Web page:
The Ultimate Guide to Orgasm for Women

Explicit content: Ladies, are you tired of being left high and dry during sex? It's time to get up close and personal with your lady bits.

Attention: The material on this page contains explicit adult content of a sexual nature and is not suitable for under 18s or anyone sensitive to this kind of material.

What works, what doesn't and why?

Sexual responses are as varied as physical appearance, and having an orgasm is by no means all that women need from sex. However, most women want to have an orgasm or two at some point, and many do need specific kinds of stimulation.

Some basic information about women’s anatomy might help you understand women’s experiences with orgasm.

We are so hung up about and divorced from our bodies in Western culture that couples are often too embarrassed to really study one another’s bodies, and end up fumbling around in the dark.

Unfortunately, the erotic parts of the body don’t contain magnets that will automatically draw fingers, tongues, penises, or any other desirable object to them. And fumbling doesn’t generally lead to a delightfully sensual experience.

Given that women’s anatomy varies so much, it’s a good idea for anyone who is making love to a woman to take the time to admire what she’s got between her legs and familiarize themselves with her physical parts.

An Anatomy Review

Many people assume that female sexual organs consist of the vagina and the clitoris. In fact, the part that is actually visible from the outside is the vulva, which is comprised of the inner and outer labia, the glans of the clitoris, and the clitoral hood (which often obscures the glans until you either pull it back, or she becomes aroused).

Even today, girls may grow up in total ignorance of the existence of their clitoris and vagina; in fact, for many girls, it is the use of a tampon that first introduces them to the vagina. But if they wash down there, they know what the vulva feels like.Female Anatomy

Apart from the fact that knowing what is where greatly facilitates lovemaking, vulvas are beautiful to look at.

Sadly, it is not just those who love women who need to learn to love vulvas, it is also the women who own them; many of us are repulsed by our own genitals. How can you experience sex as loving when you feel that way about your sexual parts?

There are plenty of ways to go about learning to love yourself.

First, familiarize yourself with your own vulva, using a mirror. You can put the mirror on the floor and squat over it, and then pull your lips aside with your fingers to see what’s really there. You may also want to check out what you look like when you are aroused because the color and shape can change quite dramatically.

Female genitals vary enormously in size, shape, color, and amount of hair. Familiarizing yourself with other women’s genitals will reassure you that yours aren’t weird. If you don’t want to or aren’t able to do this firsthand, there are several books with excellent illustrations. The best of these is Femalia (edited by Joani Blank, published by Last Gasp).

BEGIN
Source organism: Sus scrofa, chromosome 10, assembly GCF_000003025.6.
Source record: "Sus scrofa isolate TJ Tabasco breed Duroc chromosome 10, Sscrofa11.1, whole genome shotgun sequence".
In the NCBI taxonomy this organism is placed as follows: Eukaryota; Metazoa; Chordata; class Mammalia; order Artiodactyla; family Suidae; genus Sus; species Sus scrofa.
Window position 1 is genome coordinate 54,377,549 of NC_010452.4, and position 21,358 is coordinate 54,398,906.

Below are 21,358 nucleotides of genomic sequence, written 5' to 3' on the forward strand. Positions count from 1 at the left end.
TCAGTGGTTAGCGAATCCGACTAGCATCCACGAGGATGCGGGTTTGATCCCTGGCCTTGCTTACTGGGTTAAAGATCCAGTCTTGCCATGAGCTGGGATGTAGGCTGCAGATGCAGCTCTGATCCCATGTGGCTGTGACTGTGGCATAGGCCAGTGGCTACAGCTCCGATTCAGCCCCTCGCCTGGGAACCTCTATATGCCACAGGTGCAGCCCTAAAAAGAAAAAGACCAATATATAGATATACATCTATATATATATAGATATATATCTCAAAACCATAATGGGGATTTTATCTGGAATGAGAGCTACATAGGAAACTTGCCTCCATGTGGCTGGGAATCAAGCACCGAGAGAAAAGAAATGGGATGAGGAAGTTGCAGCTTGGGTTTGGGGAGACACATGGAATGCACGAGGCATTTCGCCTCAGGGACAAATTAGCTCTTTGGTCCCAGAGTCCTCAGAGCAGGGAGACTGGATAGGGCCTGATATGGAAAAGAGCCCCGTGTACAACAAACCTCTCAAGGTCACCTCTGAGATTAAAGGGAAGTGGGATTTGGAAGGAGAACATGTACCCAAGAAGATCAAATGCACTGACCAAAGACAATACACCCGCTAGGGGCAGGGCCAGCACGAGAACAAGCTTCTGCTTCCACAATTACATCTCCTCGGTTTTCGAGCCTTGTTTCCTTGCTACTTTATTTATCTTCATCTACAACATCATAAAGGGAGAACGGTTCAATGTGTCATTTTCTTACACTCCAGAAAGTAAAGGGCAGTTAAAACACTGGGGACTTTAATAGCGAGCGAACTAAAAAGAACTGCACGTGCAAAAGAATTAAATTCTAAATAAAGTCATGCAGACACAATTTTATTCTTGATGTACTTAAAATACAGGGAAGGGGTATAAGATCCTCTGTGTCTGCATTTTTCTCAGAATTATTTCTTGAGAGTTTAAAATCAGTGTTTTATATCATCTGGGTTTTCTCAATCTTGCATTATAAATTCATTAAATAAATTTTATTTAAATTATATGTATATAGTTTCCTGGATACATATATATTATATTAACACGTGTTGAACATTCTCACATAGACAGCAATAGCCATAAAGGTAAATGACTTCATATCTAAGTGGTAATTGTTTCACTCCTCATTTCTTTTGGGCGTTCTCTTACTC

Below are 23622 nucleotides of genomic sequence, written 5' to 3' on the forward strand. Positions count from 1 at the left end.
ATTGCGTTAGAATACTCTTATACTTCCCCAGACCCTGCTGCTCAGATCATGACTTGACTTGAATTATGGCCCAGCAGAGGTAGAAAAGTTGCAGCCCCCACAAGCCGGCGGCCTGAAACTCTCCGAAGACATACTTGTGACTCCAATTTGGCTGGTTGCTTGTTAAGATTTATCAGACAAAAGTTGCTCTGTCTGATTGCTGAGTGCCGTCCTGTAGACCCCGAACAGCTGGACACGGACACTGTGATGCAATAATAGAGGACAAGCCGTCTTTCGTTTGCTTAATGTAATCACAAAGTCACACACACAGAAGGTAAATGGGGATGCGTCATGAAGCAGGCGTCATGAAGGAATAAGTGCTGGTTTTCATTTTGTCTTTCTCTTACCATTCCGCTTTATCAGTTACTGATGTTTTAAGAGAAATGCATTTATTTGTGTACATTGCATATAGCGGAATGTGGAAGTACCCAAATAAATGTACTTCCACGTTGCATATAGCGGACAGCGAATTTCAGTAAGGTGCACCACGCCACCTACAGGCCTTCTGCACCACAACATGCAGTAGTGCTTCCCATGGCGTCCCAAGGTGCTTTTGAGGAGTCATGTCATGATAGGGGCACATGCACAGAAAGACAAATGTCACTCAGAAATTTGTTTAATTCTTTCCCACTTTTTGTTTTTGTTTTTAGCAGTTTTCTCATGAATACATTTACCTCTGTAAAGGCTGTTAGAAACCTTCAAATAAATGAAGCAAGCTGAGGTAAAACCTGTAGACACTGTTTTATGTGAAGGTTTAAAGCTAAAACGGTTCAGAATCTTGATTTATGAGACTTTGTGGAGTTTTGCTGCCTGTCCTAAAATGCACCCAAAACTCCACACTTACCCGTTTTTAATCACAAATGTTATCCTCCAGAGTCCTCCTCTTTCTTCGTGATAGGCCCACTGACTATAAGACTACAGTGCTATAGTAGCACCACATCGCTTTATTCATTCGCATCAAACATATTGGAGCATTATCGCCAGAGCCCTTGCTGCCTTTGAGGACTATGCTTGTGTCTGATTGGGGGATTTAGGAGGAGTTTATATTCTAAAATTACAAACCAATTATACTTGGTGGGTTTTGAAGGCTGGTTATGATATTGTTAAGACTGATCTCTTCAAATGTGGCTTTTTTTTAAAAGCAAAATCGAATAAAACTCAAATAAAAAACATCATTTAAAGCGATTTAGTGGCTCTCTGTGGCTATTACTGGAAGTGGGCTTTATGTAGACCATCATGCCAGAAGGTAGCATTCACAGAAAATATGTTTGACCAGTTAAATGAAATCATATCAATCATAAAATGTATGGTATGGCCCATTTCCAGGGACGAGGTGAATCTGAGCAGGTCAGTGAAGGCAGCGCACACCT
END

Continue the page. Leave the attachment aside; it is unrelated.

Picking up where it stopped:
Knowledge of anatomy also helps to make sense of sexual response. The clitoris is actually much bigger than the little nub of hard flesh (the glans) that I manipulated to achieve my first orgasm.

The clitoris consists of hard tissue with legs (or wings, technically referred to as crura) that extend into the walls of the vagina and are surrounded by spongy tissue that swells when a woman is aroused. When the clitoris is erect the glans gets bigger and protrudes from under its hood.

The perineal sponge is a pad of spongy erectile tissue that lies between the rectum and the rear wall of the vagina, and the urethral sponge is another pad of spongy erectile tissue that lies between the urethral canal (which leads to the bladder) and the front wall of the vagina.

They can both be felt through the walls of the vagina, and they tend to be the most erotically sensitive parts of the vagina. The part of the urethral sponge that you can feel from inside the vagina is known as the G-spot. It is homologous to the male prostate gland, and some women find it to be highly sensitive. The sexual organs are supported by a sling of muscle called the pubococcygeal, or PC, muscle.

The word clitoris is occasionally used as a catch-all term that refers to all of a woman’s sex organs. I think this is a little confusing, but it does help to change the ridiculous perception that female genitalia consist of separate and distinct parts.

The whole area is interconnected with an intricate web of muscles, nerves, and blood vessels. When the glans of the clitoris is stimulated, all of her erectile tissue, including the urethral sponge and the perineal sponge, will probably swell, and vice versa.

The urethral opening is between the vaginal entrance and the clitoral hood. You can see it if you pull your inner labia apart; it is a small hole, with a slight mound around it. Laura, a nurse, reports that once she had a female patient whose urethral opening was actually inside her vagina and therefore not visible at all. So if your anatomy is different, it doesn’t necessarily mean something is wrong.

The urethral opening may be quite sensitive to touch. Many women find it very arousing to be stroked in that area.

The vagina is often thought of as a hole. In fact, the only time it is visible as a hole is when the erectile tissue around the entrance is engorged, which usually happens when a woman is very aroused. At other times the entrance to the vagina may be quite difficult to find.

This extract is taken from Mikaya Heart's The Ultimate Guide to Orgasm for Women and is published with permission from Book Promotions and Cleis Press.

To purchase a copy of the book, visit Kalahari.com.


- Women24

Read more on: non-fiction  |  orgasm  |  sex  |  extract  |  books

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